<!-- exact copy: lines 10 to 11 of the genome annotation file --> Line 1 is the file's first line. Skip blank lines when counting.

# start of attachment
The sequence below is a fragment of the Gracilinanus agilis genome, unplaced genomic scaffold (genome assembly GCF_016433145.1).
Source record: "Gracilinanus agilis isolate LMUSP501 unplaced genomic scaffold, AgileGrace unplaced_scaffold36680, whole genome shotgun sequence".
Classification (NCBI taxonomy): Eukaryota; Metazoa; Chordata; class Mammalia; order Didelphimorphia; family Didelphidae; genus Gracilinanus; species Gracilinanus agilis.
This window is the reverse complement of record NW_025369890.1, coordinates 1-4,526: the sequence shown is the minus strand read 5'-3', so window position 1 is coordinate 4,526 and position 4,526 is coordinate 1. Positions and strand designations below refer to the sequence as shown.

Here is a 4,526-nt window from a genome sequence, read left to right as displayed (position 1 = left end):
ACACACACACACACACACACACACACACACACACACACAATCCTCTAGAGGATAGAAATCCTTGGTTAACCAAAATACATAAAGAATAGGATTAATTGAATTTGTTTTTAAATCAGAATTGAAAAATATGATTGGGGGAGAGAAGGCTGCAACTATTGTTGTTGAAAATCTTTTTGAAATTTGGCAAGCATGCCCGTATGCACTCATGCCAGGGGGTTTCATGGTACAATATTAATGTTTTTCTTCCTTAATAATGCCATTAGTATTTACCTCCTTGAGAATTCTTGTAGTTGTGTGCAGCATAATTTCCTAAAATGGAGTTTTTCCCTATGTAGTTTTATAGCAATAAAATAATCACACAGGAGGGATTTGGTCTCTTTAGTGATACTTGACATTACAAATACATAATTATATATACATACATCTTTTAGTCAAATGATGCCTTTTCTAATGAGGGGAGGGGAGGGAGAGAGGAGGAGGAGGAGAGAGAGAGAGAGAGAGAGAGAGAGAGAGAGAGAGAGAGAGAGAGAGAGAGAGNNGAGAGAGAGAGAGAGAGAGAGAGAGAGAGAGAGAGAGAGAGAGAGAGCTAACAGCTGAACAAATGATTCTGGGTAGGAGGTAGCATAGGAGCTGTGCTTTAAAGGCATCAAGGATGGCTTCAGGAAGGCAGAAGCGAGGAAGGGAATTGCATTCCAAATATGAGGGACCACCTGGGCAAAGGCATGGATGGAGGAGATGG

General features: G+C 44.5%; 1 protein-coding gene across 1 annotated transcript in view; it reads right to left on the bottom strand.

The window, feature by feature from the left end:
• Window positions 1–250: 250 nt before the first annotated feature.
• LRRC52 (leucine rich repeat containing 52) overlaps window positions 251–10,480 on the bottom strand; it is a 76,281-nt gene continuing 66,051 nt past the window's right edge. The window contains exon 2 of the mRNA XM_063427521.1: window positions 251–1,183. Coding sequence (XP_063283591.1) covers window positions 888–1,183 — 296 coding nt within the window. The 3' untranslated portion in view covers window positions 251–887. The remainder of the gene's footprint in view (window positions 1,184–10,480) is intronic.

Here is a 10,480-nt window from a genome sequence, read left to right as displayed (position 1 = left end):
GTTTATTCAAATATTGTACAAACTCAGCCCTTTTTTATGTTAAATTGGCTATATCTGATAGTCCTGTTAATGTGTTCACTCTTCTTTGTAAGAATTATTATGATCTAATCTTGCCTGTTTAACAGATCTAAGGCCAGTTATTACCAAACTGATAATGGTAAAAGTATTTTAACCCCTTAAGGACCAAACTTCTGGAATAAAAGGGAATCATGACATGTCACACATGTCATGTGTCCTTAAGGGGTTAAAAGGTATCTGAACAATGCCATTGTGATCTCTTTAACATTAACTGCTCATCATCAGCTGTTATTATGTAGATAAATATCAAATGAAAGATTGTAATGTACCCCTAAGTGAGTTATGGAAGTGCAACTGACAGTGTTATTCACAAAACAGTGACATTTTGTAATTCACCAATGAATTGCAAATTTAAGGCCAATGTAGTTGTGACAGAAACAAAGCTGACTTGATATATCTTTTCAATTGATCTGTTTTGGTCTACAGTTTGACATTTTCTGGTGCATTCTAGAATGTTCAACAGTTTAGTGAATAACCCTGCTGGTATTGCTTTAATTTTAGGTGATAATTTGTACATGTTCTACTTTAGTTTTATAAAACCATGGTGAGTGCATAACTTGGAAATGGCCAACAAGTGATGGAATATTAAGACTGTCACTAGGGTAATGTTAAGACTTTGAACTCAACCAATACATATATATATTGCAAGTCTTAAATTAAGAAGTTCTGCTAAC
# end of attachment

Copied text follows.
• LRRC52 (leucine rich repeat containing 52) overlaps window positions 251–10,480 on the bottom strand; it is a 76,281-nt gene continuing 66,051 nt past the window's right edge. The window contains exon 2 of the mRNA XM_063427521.1: window positions 251–1,183. Coding sequence (XP_063283591.1) covers window positions 888–1,183 — 296 coding nt within the window. The 3' untranslated portion in view covers window positions 251–887. The remainder of the gene's footprint in view (window positions 1,184–10,480) is intronic.

Here is a 10,480-nt window from a genome sequence, read left to right as displayed (position 1 = left end):